This paper describes a generic tool, the EFTfitter, for performing such interpretations in the context of user-defined physics models and formulating them in terms of Bayesian reasoning. The tool is targeted at researchers who would like to extend the interpretation of their measurements in ways not explored in the initial results, in particular if the measurements are conducted by large research collaborations. It is also written for researchers who are not directly authors of the measurements, but would like to use one or more measurements to constrain the free parameters of their models. Emphasis is placed on the statistical treatment of the combination of measurements correlated by their uncertainties as well as on often overlooked issues in interpretations, such as the necessity to consider model-specific efficiency and acceptance corrections for the measurements, or the presence of physical constraints on observables and parameters. An example is given for the case of an effective field theory in the top-quark sector, which is an active field of research. This example is motivated by the wealth of experimental data delivered by the Tevatron and LHC experiments and the increasing precision of measurements involving top quarks. Also from a theoretical perspective, the interpretation of top-quark measurements is attractive: recent calculations, e.g. predictions of the cross section of top-quark pair production [46], reach next-to-next-to-leading order (NNLO) precision in perturbative QCD. A historical example for the interpretation of experimental data in the context of top quarks is the successful prediction of the top-quark mass from electroweak precision measurements, see, e.g., Ref. [7].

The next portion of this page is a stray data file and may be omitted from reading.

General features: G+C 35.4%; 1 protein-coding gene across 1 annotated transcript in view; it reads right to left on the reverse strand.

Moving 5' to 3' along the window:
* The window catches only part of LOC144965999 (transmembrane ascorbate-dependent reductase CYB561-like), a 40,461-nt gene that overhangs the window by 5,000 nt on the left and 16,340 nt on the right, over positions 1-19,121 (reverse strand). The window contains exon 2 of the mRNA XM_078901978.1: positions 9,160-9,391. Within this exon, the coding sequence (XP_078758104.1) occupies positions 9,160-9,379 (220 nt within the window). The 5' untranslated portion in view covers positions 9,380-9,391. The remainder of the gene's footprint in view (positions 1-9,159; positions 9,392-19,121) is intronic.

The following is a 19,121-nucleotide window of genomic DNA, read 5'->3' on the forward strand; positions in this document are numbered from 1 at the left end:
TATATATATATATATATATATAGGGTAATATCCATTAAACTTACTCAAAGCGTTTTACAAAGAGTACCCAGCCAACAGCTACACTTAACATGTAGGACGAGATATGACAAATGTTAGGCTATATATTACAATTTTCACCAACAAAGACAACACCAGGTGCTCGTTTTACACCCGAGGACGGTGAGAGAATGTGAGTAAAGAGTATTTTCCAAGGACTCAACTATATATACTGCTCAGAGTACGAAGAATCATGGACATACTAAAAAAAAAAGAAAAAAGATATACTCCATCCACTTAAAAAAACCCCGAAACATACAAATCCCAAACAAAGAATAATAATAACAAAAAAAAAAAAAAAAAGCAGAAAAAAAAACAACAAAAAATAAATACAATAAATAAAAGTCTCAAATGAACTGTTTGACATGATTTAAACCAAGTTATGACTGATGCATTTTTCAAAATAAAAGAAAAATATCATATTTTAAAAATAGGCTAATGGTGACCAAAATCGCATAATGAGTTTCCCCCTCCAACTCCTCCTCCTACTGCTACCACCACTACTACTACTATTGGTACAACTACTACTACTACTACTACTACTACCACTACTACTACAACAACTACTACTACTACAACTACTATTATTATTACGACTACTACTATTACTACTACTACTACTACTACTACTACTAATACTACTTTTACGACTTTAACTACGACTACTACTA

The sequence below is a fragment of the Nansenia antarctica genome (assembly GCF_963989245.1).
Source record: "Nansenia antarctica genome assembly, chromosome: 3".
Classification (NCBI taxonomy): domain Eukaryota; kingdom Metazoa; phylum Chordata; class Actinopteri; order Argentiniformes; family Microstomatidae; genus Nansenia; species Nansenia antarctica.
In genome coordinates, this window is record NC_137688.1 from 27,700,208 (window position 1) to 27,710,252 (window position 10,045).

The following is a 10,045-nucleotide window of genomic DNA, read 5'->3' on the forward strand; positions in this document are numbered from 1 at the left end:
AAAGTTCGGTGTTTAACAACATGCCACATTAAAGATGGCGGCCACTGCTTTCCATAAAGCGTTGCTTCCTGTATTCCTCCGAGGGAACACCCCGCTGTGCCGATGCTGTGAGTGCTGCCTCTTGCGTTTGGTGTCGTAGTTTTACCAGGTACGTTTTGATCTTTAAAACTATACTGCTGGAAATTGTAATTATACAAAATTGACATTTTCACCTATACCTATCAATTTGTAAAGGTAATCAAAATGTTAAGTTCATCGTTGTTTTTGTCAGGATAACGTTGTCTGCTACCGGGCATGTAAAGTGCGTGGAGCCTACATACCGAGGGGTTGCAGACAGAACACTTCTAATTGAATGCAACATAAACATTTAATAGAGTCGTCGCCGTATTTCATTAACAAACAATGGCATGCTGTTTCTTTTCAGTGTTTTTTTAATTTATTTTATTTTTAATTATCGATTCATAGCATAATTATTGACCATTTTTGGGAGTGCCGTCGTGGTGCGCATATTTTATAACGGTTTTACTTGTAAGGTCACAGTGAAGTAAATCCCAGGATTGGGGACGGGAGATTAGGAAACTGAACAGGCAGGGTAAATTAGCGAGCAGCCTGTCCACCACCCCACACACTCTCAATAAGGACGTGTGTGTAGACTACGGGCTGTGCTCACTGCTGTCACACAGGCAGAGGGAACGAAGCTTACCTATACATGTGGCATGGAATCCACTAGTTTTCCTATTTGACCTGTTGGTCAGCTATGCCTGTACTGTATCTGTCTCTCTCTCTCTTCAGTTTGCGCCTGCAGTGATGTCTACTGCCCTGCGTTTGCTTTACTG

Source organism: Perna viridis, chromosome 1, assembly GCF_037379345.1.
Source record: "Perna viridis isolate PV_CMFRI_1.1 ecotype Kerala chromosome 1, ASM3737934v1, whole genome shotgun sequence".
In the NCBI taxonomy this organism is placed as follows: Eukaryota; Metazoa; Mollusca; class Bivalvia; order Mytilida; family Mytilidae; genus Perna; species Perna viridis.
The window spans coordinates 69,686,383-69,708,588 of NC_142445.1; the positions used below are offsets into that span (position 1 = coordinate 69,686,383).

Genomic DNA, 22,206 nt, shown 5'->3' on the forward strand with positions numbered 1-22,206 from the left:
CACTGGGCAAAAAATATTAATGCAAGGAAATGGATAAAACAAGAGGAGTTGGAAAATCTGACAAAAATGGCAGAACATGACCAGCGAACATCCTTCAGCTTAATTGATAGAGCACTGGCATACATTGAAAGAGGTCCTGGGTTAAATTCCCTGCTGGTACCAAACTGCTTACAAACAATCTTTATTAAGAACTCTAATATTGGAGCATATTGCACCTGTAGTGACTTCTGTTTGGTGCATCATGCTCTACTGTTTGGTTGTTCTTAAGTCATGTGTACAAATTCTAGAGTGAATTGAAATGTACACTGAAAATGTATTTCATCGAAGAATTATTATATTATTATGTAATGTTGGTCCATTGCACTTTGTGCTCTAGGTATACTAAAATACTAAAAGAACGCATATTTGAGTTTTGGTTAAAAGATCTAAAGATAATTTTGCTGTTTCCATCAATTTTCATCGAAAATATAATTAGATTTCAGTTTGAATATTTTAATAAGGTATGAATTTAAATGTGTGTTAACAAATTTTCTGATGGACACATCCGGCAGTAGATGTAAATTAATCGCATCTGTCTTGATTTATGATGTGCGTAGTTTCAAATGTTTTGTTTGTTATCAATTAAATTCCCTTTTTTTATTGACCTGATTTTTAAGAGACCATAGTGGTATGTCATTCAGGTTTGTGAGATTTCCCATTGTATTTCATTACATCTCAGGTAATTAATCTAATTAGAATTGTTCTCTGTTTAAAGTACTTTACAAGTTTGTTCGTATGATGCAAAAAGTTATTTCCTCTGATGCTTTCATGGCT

This paper is organised as follows. Section 2 describes the statistical procedure of combining several measurements, while their interpretation is discussed in Sect. 3. The numerical implementation of the EFTfitter is introduced in Sect. 4, and an example for interpretations in the field of top-quark physics is given in Sect. 5. The paper is concluded in Sect. 6.